Psalm 74:11
Parallel Verses
English Standard Version
Why do you hold back your hand, your right hand? Take it from the fold of your garment and destroy them!

King James Bible
Why withdrawest thou thy hand, even thy right hand? pluck it out of thy bosom.

American Standard Version
Why drawest thou back thy hand, even thy right hand? Pluck it out of thy bosom and consume them .

Douay-Rheims Bible
Why dost thou turn away thy hand: and thy right hand out of the midst of thy bosom for ever ?

English Revised Version
Why drawest thou back thy hand, even thy right hand? pluck it out of thy bosom and consume them.

Webster's Bible Translation
Why withdrawest thou thy hand, even thy right hand? pluck it out of thy bosom.

Psalm 74:11 Parallel
Commentary
Keil and Delitzsch Biblical Commentary on the Old Testament

The poet now more minutely describes how the enemy has gone on. Since קדשׁ in Psalm 74:3 is the Temple, מועדיך in Psalm 74:4 ought likewise to mean the Temple with reference to the several courts; but the plural would here (cf. Psalm 74:8) be misleading, and is, too, only a various reading. Baer has rightly decided in favour of מועדך;

(Note: The reading מעודיך is received, e.g., by Elias Hutter and Nissel; the Targum translates it, Kimchi follows it in his interpretation, and Abraham of Zante follows it in his paraphrase; it is tolerably widely known, but, according to the lxx and Syriac versions and MSS, it is to be rejected.)

מועד, as in Lamentations 2:6., is the instituted (Numbers 17:1-13 :19 [4]) place of God's intercourse with His congregation (cf. Arab. mı̂‛âd, a rendezvous). What Jeremiah says in Lamentations 2:7 (cf. שׁאג, Jeremiah 2:15) is here more briefly expressed. By אותתם (Psalm 74:4) we must not understand military insignia; the scene of the Temple and the supplanting of the Israelitish national insignia to be found there, by the substitution of other insignia, requires that the word should have the religious reference in which it is used of circumcision and of the Sabbath (Exodus 31:13); such heathen אתות, which were thrust upon the Temple and the congregation of Jahve as henceforth the lawful ones, were those which are set forth in 1 Macc. 1:45-49, and more particularly the so-called abomination of desolation mentioned in v. 54 of the same chapter. With יוּדע (Psalm 74:5) the terrible scene which was at that time taking place before their eyes (Psalm 79:10) is introduced. כּמביא is the subject; it became visible, tangible, noticeable, i.e., it looked, and one experienced it, as if a man caused the axe to enter into the thicket of the wood, i.e., struck into or at it right and left. The plural קדּמּות forces itself into the simile because it is the many heathen warriors who are, as in Jeremiah 46:22., likened to these hewers of wood. Norzi calls the Kametz of בסבך־עץ Kametz chatuph; the combining form would then be a contraction of סבך (Ewald, Olshausen), for the long ā of סבך does not admit of any contraction. According to another view it is to be read bi-sbāch-etz, as in Esther 4:8 kethāb-hadāth with counter-tone Metheg beside the long vowel, as e.g., עץ־הגּן, Genesis 2:16). The poet follows the work of destruction up to the destroying stroke, which is introduced by the ועת (perhaps ועת, Ker ועתּה), which arrests one's attention. In Psalm 74:5 the usual, unbroken quiet is depicted, as is the heavy Cyclopean labour in the Virgilian illi inter sese, etc.; in jahalomûn, Psalm 74:6 (now and then pointed jahlomûn), we hear the stroke of the uplifted axes, which break in pieces the costly carved work of the Temple. The suffix of פּתּוּחיה (the carved works thereof) refers, according to the sense, to מועדך. The lxx, favouring the Maccabaean interpretation, renders: ἐξέκοψαν τάς θύρας αὐτῆς (פּתחיה). This shattering of the panelling is followed in Psalm 74:7 by the burning, first of all, as we may suppose, of this panelling itself so far as it consists of wood. The guaranteed reading here is מקדשׁך, not מקדשׁיך. שׁלּח בּאשׁ signifies to set on fire, immittere igni, differing from שׁלּח אשׁ בּ, to set fire to, immittere ignem. On לארץ חלּלוּ, cf. Lamentations 2:2; Jeremiah 19:13. Hitzig, following the lxx, Targum, and Jerome, derives the exclamation of the enemies נינם from נין: their whole generation (viz., we will root out)! But נין is posterity, descendants; why therefore only the young and not the aged? And why is it an expression of the object and not rather of the action, the object of which would be self-evident? נינם is fut. Kal of ינה, here equals Hiph. הונה, to force, oppress, tyrannize over, and like אנס, to compel by violence, in later Hebrew. נינם (from יינה, like ייפה) is changed in pause into נינם; cf. the future forms in Numbers 21:30; Exodus 34:19, and also in Psalm 118:10-12. Now, after mention has been made of the burning of the Temple framework, מועדי־אל cannot denote the place of the divine manifestation after its divisions (Hengstenberg), still less the festive assemblies (Bttcher), which the enemy could only have burnt up by setting fire to the Temple over their heads, and כל does not at all suit this. The expression apparently has reference to synagogues (and this ought not to be disputed), as Aquila and Symmachus render the word. For there is no room for thinking of the separate services conducted by the prophets in the northern kingdom (2 Kings 4:23), because this kingdom no longer existed at the time this Psalm was written; nor of the בּמות, the burning down of which no pious Israelite would have bewailed; nor of the sacred places memorable from the early history of Israel, which are nowhere called מועדים, and after the founding of the central sanctuary appear only as the seats of false religious rites. The expression points (like בּית ועד, Sota ix. 15) to places of assembly for religious purposes, to houses for prayer and teaching, that is to say, to synagogues - a weighty instance in favour of the Maccabaean origin of the Psalm.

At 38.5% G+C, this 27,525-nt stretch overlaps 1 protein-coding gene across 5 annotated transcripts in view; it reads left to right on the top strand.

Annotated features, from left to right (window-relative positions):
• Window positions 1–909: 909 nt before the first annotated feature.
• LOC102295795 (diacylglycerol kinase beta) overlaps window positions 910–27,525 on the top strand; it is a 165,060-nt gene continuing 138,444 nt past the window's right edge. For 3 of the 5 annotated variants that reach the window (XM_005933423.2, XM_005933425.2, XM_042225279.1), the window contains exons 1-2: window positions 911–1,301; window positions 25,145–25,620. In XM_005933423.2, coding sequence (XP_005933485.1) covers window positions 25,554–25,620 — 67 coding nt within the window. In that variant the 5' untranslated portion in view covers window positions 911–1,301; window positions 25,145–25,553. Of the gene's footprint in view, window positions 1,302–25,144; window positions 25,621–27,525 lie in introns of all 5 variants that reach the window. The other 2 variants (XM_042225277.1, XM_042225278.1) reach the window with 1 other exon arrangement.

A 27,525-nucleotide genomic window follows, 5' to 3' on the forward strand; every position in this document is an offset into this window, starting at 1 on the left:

Psalm 74:11 Parallel Commentaries

Treasury of Scripture Knowledge

withdrawest

Isaiah 64:12 Will you refrain yourself for these things, O LORD? will you hold your peace, and afflict us very sore?

Lamentations 2:3 He has cut off in his fierce anger all the horn of Israel: he has drawn back his right hand from before the enemy...

pluck it out. As the outward habit of the easterns has no sleeves, the hands and arms are frequently covered with the folds of the robe; and, in order to do anything, the hand must be disentangled, and drawn out.

Psalm 44:23 Awake, why sleep you, O Lord? arise, cast us not off for ever.

Psalm 78:65,66 Then the LORD awaked as one out of sleep, and like a mighty man that shouts by reason of wine...

Cross References
Psalm 59:13
consume them in wrath; consume them till they are no more, that they may know that God rules over Jacob to the ends of the earth. Selah

Isaiah 64:12
Will you restrain yourself at these things, O LORD? Will you keep silent, and afflict us so terribly?

Lamentations 2:3
He has cut down in fierce anger all the might of Israel; he has withdrawn from them his right hand in the face of the enemy; he has burned like a flaming fire in Jacob, consuming all around.

Daniel 9:19
O Lord, hear; O Lord, forgive. O Lord, pay attention and act. Delay not, for your own sake, O my God, because your city and your people are called by your name."